First though, I want to tell you about last weekend and the “Journées européennes du patrimoine” (or, European Heritage Days). I had already re-scheduled (note RE-scheduled) an eye appointment for Saturday afternoon, and Sébastien was set to play two tennis games Sunday. Though we’d been talking about it for about a month (“Oh, yeah, can’t wait to see that!” and “I’m sure there’ll be a long line, but we could try anyway.”), neither of us had realized the heritage days were this particular weekend when making all our other plans. I wasn’t about to re-schedule my appointment yet again, and, well, when there’s a tennis game, there’s a tennis game. So, we sadly didn’t think we’d end up taking much advantage of the long-awaited festivities.
As luck would have it though, Saturday was our day, as the eye doctor (over near Rebublique in the 11th) proved to be a fabulous way to start the weekend (believe that!). Not only did the doctor say my view had gotten better (I know, right?), we stumbled upon La maison des métallos (more or less, the “house of the metal workers”). Now a cultural center in the heart of a diverse Parisian neighborhood, this was once a factory where wind instruments were made (and apparently sought after by American jazz artists in the 1930s). Then, the building was bought by the “Union Fraternelle des Métallurgistes” – with an entire history that we learned all about on our tour (thanks to the heritage days!). Now I’m looking forward to attending some of the center’s community-oriented performances, debates….
Sunday, we (after how many years in Paris?) went to the Musée Chaillot (directly across from the Eiffel Tower and dedicated to “architecture et patrimoine”). We chose it thinking it wouldn’t take too long and was doable between tennis matches. Wrong! We spent about an hour and need to go back. We didn’t see everything, but what we did was pretty neat.
This was the conversation upon arrival at the ticket desk (yes, even when museums are free for the day, you still have to get a ticket):
Ticket agent: Would you like to see the Gaultier exhibit?
Us: Um, uh. Oui?
Ticket agent: Okay, I’d recommend going directly there since it closes at 5pm.
Up the elevator we go, into a sort of dream world. We enter a room covered (completely covered) with blue and white striped fabric. It’s pulled tight over the walls and furniture – making you feel simultaneously dizzy and quite curious. Imagine pulling a giant pair of striped tights over your living room – you can distinguish the objects (like tea cups), but they’re under a haze. We continued to a small series of rooms after that – taking note of the amazing view over Paris out the windows. (The exhibit’s on until October).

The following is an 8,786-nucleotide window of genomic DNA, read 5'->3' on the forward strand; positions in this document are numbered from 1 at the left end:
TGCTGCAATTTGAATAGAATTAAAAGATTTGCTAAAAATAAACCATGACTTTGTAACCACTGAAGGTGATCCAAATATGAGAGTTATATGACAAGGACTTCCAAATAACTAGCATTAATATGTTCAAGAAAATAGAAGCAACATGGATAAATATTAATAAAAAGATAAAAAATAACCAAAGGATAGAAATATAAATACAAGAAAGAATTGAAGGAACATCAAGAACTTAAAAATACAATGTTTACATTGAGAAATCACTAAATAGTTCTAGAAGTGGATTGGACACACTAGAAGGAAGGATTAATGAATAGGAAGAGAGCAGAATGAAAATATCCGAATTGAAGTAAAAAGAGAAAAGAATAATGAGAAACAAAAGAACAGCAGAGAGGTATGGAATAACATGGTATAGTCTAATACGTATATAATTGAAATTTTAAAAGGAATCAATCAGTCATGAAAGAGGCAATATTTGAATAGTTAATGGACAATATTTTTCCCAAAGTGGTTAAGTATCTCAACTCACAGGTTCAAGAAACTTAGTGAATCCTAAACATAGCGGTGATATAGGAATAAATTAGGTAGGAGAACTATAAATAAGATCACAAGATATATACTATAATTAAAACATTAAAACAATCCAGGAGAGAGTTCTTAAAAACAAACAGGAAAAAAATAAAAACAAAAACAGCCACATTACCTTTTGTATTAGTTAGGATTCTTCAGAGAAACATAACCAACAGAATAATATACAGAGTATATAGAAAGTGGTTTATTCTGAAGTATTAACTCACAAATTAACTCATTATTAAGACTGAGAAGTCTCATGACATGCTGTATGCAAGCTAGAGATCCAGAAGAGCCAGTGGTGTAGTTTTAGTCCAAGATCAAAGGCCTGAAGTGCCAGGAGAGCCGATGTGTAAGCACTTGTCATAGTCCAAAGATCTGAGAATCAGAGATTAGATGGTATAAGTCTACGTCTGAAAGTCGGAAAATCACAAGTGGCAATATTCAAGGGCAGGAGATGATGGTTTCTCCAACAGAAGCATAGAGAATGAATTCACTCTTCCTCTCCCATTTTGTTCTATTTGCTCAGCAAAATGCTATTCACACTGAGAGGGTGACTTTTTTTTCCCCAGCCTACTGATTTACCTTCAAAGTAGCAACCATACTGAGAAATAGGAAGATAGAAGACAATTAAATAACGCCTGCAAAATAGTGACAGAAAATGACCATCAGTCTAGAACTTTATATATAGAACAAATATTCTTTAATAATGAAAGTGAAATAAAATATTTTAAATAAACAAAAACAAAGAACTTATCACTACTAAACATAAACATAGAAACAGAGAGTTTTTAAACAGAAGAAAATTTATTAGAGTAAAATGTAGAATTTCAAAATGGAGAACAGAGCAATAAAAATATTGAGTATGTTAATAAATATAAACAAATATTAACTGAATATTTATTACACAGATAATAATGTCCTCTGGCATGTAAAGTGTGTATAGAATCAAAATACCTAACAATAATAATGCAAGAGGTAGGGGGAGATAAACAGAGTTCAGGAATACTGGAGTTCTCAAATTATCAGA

Back down the elevator, we saw the rooms dedicated to different architectural casts (life-size) from around France (like church facades and statues). Then, we headed to the architecture floor. Quarter to six came too fast and we had to skedaddle.
Didn’t I say I’d write about soup? Well, here it is: after a busy weekend and an equally busy week coming up, I made minestrone – to last several days.
It’s easy. My only recommendation is cooking and keeping the noodles separate – otherwise they get soggy after a day. I prefer them al dente all the time.
Also, soak the dried beans in water overnight (that’s what my mom’s always done with pinto beans back home). It keeps them more digestible (we’ll leave it there). It also means less cooking time, and thus more nutrition.
2 potatoes (diced small)
3 stalks celery
A handful or two green beans
1 can crushed peeled tomatoes and their juice
1 cup dried red or white beans (soaked overnight and cooked – about an hour)
1 cup small elbow pasta (cooked)
Parmesan cheese (finely grated)
1. Chop all ingredients into small squares or pieces.
2. Sautée the onion, then add the potatoes, carrots, celery and finally the green beans.
3. Cover with water, add some rosemary, thyme and salt.
4. Let simmer until all the veggies are cooked.
5. Add the tomatoes and their juice (Maybe you could add this right away, but I had to run out to get it – stove-top burner turned off of course!)
6. Add the cooked beans.
7. When ready to serve, dish a small amount of pasta into bowls, cover with the soup, grated Parmesan, pepper and fresh basil.
The best is making this soup on Sunday and enjoying it all week. The flavors just get better and better.
P.S. This weekend, September 23-24, is the Fete de la gastronomie in France.